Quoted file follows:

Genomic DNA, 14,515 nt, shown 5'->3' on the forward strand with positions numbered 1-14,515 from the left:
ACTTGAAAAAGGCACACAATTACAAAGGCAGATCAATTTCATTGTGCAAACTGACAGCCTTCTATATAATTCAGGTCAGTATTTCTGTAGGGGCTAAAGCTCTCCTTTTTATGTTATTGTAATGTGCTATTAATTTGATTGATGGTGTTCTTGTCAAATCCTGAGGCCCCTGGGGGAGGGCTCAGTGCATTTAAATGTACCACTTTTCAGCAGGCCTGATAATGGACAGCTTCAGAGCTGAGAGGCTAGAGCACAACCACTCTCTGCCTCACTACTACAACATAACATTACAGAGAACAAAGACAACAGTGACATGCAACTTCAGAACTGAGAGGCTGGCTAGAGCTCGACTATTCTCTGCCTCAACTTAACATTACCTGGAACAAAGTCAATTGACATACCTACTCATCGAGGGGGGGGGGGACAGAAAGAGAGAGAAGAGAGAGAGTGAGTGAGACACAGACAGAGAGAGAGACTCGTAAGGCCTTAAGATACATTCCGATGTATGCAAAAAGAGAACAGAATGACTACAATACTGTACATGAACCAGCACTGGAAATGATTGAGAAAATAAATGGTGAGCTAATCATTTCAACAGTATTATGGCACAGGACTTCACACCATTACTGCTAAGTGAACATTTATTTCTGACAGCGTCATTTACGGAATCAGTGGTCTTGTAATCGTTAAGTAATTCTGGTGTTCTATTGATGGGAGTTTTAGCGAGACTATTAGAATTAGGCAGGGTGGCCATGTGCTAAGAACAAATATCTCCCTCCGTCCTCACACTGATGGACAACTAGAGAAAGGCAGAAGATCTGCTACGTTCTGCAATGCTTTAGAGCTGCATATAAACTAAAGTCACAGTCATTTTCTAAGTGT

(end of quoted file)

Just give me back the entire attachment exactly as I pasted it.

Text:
Genomic DNA, 14,515 nt, shown 5'->3' on the forward strand with positions numbered 1-14,515 from the left:
ACTTGAAAAAGGCACACAATTACAAAGGCAGATCAATTTCATTGTGCAAACTGACAGCCTTCTATATAATTCAGGTCAGTATTTCTGTAGGGGCTAAAGCTCTCCTTTTTATGTTATTGTAATGTGCTATTAATTTGATTGATGGTGTTCTTGTCAAATCCTGAGGCCCCTGGGGGAGGGCTCAGTGCATTTAAATGTACCACTTTTCAGCAGGCCTGATAATGGACAGCTTCAGAGCTGAGAGGCTAGAGCACAACCACTCTCTGCCTCACTACTACAACATAACATTACAGAGAACAAAGACAACAGTGACATGCAACTTCAGAACTGAGAGGCTGGCTAGAGCTCGACTATTCTCTGCCTCAACTTAACATTACCTGGAACAAAGTCAATTGACATACCTACTCATCGAGGGGGGGGGGGACAGAAAGAGAGAGAAGAGAGAGAGTGAGTGAGACACAGACAGAGAGAGAGACTCGTAAGGCCTTAAGATACATTCCGATGTATGCAAAAAGAGAACAGAATGACTACAATACTGTACATGAACCAGCACTGGAAATGATTGAGAAAATAAATGGTGAGCTAATCATTTCAACAGTATTATGGCACAGGACTTCACACCATTACTGCTAAGTGAACATTTATTTCTGACAGCGTCATTTACGGAATCAGTGGTCTTGTAATCGTTAAGTAATTCTGGTGTTCTATTGATGGGAGTTTTAGCGAGACTATTAGAATTAGGCAGGGTGGCCATGTGCTAAGAACAAATATCTCCCTCCGTCCTCACACTGATGGACAACTAGAGAAAGGCAGAAGATCTGCTACGTTCTGCAATGCTTTAGAGCTGCATATAAACTAAAGTCACAGTCATTTTCTAAGTGT